Marines asked to Arrive Alive

28 Aug 2006 | Lance Cpl. Patrick M. Fleischman

In a Department of Defense worldwide survey taken every two years, the Marine Corps leads all military services in alcohol use.

Not helping this disturbing trend is the fact that extended liberty periods have a statistically higher alcohol-related rate. This is why reinforcement of the Arrive Alive Program for this upcoming Labor Day holiday is a priority for the command, said Headquarters and Support Battalion commanding officer Col. David R. Leppelmeier.

The program provides a card to Marines and sailors that lists cab companies that will take the Marine back to base where the Officer of the Day at Bldg 60 will provide payment of the fare from a fund – provided that the Marine has his Arrive Alive card.

"It's about a young guy having an option after consuming alcohol, running out of money or having their designated driver becomes the 'least drunk driver' to get back to the base safely," said Leppelmeier.

The fund of $160, enough money for a cab ride back from Wilmington or Moorehead City, was created from donations from staff non-commissioned officers and officers.

However, this is not a hand out, said Leppelmeier. Marines are expected to pay back the OOD no later than three days after use.

There are no consequences for use of the program if you are 21 years or older, he said. "We had two Marines use it three weeks ago and they came back the next day and paid the OOD back with out any repercussions."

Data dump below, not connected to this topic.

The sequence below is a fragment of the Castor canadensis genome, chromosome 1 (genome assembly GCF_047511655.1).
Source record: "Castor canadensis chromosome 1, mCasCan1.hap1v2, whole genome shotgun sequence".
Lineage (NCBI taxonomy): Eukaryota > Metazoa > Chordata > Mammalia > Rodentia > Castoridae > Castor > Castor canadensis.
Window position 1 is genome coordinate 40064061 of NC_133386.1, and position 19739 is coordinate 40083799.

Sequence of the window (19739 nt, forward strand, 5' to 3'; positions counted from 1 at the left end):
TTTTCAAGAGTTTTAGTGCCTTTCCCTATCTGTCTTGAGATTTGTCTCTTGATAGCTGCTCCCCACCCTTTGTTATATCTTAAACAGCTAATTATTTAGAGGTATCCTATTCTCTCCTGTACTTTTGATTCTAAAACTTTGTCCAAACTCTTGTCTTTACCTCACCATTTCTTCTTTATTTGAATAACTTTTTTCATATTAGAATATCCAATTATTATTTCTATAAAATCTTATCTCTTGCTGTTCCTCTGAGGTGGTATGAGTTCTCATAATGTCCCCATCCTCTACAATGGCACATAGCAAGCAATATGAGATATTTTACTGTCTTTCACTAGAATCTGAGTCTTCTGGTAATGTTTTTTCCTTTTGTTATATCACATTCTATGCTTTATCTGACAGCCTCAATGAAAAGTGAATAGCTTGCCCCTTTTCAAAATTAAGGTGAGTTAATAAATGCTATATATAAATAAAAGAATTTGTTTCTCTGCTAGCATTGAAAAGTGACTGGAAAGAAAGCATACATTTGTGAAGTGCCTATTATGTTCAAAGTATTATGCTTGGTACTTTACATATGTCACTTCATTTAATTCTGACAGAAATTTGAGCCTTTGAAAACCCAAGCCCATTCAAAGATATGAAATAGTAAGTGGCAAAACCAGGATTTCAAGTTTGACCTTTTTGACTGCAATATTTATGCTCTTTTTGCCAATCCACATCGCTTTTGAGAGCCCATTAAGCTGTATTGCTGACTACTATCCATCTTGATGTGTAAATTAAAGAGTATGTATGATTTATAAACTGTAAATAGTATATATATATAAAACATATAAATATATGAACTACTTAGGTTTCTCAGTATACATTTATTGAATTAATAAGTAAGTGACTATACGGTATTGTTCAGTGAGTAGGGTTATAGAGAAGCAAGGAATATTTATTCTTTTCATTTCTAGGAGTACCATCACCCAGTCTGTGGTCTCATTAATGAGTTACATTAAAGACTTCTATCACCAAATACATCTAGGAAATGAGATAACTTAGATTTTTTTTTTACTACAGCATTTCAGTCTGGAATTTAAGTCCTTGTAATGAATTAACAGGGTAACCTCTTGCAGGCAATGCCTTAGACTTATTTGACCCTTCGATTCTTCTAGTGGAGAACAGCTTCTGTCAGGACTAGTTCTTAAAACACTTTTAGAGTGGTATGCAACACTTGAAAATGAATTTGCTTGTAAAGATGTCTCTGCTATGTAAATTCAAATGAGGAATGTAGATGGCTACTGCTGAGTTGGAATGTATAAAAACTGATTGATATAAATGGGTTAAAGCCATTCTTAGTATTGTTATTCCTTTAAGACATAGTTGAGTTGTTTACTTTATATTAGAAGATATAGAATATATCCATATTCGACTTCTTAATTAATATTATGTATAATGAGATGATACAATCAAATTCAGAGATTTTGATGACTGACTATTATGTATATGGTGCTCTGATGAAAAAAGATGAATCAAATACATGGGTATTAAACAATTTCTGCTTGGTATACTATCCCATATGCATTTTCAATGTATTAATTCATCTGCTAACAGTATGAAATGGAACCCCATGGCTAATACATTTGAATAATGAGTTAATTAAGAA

Underage drinking is punishable by the Uniform Code of Military Justice and will be prosecuted accordingly, said Leppelmeier. But if a Marine younger than 21 drank, "he already made one bad and discipline-requiring decision [by underage drinking] that night, but if he uses the card it will save him a possibly fatal second bad decision by getting behind the wheel of a car."
Lance corporals or below are for the most part under 21, so for Labor Day the command is requiring anyone traveling outside of the local area to submit 'trip plans' to their staff non-commissioned officer in charge for review, said Leppelmeier.

These plans will be assessed for the time and distance of travel, time of day that the travel is occurring, potential weather issues and a vehicle inspection checklist filled out by their supervisor added Leppelmeier.

"I can't make decisions for them but I want to do everything in the commands power to help Marines be safe, effective and stay in the fight," said Leppelmeier.